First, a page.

The Great Swoon: At Mid-Season, the Mariners Play to Form


My calls have yet to be returned from Ouagadougou in Burkina Faso, or Ulaanbaatar in Mongolia. Nevertheless, I’m going to go ahead and presume that every MLB fan in the world, not just in Seattle, knew that the Mariners were going to be pitching heavy and hitting light in the 2024 MLB season. Including all in the organization.

So no one can claim surprise at the outcomes here at midseason. But that restrained logic does little to diminish the futility of the moment. The Mariners lost for the sixth time in a nine-game homestand Sunday, which concluded with two defeats in three tries with the Toronto Blue Jays, a mediocre outfit this season but still packing the same boozy boxcars of fans that rattle T-Ball Park with Canadian cacophony.

The three games were each decided by a single run, as were several others in a streak that has reached 13 losses in 19 games. The aggravation specifically regarding Sunday was that the Mariners had a 4-1 lead into the seventh inning, but the overtaxed bullpen surrendered a three-run homer. Meanwhile the Blue Jays relievers, perhaps the sorriest bunch in baseball, helped hold the Mariners scoreless over the final five of the 10 innings to win, 5-4. The locals struck out 14 times and left 15 runners on base.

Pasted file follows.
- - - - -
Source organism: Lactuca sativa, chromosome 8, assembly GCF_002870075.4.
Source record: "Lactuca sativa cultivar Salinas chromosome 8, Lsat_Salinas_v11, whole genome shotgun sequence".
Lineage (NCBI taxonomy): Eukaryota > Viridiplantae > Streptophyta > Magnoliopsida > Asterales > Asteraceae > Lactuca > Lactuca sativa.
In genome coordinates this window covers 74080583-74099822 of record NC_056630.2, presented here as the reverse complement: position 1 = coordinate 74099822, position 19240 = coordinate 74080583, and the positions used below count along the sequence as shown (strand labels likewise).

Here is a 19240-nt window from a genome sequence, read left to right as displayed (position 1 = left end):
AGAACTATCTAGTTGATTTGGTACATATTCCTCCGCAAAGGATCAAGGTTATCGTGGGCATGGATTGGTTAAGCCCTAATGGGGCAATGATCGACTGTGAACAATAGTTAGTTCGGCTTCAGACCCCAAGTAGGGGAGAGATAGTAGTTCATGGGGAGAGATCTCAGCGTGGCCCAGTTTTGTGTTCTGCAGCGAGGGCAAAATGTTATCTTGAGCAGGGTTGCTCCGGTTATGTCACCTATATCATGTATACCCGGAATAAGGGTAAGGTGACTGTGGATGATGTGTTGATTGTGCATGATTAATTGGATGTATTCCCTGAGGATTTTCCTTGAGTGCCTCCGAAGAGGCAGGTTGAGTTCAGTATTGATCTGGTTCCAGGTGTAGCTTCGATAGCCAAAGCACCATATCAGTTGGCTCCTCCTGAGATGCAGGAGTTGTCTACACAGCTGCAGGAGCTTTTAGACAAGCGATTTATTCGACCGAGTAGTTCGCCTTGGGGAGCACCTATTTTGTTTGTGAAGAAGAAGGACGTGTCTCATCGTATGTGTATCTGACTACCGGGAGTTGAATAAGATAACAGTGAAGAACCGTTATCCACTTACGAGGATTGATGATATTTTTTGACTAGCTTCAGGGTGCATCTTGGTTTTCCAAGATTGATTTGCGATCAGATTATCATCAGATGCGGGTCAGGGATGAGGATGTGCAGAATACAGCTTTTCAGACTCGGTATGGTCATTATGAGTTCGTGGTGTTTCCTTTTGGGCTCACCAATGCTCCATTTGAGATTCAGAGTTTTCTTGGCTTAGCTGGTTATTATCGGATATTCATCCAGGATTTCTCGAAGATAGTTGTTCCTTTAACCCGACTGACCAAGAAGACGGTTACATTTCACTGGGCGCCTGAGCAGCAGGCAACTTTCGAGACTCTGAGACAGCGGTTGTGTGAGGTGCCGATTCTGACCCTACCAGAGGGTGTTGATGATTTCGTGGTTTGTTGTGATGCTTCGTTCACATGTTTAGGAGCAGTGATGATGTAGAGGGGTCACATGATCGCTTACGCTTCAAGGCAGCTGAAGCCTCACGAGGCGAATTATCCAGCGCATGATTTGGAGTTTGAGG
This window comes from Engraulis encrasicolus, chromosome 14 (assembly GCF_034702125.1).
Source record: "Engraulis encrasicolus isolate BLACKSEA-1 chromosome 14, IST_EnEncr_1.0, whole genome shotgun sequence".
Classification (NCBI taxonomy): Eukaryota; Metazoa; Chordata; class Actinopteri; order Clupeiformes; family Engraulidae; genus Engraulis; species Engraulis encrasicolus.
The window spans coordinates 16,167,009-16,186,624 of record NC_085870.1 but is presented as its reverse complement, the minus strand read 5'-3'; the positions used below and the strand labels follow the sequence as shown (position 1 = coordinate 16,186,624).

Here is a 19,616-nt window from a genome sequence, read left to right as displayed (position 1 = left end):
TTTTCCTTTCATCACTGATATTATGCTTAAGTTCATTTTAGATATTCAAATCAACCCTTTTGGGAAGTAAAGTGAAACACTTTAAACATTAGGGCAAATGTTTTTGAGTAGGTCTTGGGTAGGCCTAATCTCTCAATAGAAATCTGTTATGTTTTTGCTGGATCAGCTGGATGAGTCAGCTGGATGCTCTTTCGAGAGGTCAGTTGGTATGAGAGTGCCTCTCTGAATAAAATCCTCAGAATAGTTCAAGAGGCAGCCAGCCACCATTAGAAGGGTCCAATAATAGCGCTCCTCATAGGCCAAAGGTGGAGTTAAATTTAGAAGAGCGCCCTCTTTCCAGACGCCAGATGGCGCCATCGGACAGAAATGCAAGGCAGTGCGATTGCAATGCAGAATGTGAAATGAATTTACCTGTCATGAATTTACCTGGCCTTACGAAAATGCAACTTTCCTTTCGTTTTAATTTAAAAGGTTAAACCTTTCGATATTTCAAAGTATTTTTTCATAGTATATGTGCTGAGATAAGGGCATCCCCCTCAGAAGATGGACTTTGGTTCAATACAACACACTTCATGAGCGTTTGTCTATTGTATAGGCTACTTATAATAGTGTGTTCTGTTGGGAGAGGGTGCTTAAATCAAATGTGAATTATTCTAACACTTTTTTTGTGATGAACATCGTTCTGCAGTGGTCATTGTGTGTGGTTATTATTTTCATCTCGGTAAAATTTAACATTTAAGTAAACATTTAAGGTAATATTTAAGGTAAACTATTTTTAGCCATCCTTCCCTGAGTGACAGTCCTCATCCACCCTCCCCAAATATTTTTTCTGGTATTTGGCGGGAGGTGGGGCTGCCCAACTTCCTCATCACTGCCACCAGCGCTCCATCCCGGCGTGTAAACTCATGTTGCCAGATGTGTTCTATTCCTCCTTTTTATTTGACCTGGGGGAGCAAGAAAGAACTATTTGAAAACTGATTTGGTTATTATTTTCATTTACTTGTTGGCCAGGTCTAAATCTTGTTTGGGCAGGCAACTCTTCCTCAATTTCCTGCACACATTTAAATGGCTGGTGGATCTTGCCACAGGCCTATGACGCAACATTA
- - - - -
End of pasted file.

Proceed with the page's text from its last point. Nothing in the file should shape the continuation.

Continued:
The feebleness of the team with baseball’s worst batting average, .216, and most strikeouts (nearly 70 percent more than the teams with fewest) was apparent in the voice of catcher Cal Raleigh.

“Each guy has a long track record,” he said quietly post-game of his fellow batsmen, nearly all of whom are below career averages. “It’s pretty obvious. I don’t have an answer. I think we all wish we had answers.

“We know who’s in our division.”